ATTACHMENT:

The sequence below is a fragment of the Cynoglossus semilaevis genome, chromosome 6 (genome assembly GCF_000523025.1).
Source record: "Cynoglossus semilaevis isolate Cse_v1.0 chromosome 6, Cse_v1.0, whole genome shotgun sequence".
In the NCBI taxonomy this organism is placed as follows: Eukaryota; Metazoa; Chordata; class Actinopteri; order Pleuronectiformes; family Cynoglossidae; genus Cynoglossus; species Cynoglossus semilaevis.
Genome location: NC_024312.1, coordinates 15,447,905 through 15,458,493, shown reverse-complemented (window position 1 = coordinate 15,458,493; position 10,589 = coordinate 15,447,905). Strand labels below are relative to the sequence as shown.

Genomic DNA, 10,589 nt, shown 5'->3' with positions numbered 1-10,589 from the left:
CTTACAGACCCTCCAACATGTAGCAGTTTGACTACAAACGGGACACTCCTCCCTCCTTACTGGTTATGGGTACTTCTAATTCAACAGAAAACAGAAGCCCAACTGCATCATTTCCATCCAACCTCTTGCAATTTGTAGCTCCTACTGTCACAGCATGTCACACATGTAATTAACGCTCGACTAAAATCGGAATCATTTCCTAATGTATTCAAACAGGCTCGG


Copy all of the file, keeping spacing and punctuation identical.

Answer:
The sequence below is a fragment of the Cynoglossus semilaevis genome, chromosome 6 (genome assembly GCF_000523025.1).
Source record: "Cynoglossus semilaevis isolate Cse_v1.0 chromosome 6, Cse_v1.0, whole genome shotgun sequence".
In the NCBI taxonomy this organism is placed as follows: Eukaryota; Metazoa; Chordata; class Actinopteri; order Pleuronectiformes; family Cynoglossidae; genus Cynoglossus; species Cynoglossus semilaevis.
Genome location: NC_024312.1, coordinates 15,447,905 through 15,458,493, shown reverse-complemented (window position 1 = coordinate 15,458,493; position 10,589 = coordinate 15,447,905). Strand labels below are relative to the sequence as shown.

Genomic DNA, 10,589 nt, shown 5'->3' with positions numbered 1-10,589 from the left:
CTTACAGACCCTCCAACATGTAGCAGTTTGACTACAAACGGGACACTCCTCCCTCCTTACTGGTTATGGGTACTTCTAATTCAACAGAAAACAGAAGCCCAACTGCATCATTTCCATCCAACCTCTTGCAATTTGTAGCTCCTACTGTCACAGCATGTCACACATGTAATTAACGCTCGACTAAAATCGGAATCATTTCCTAATGTATTCAAACAGGCTCGG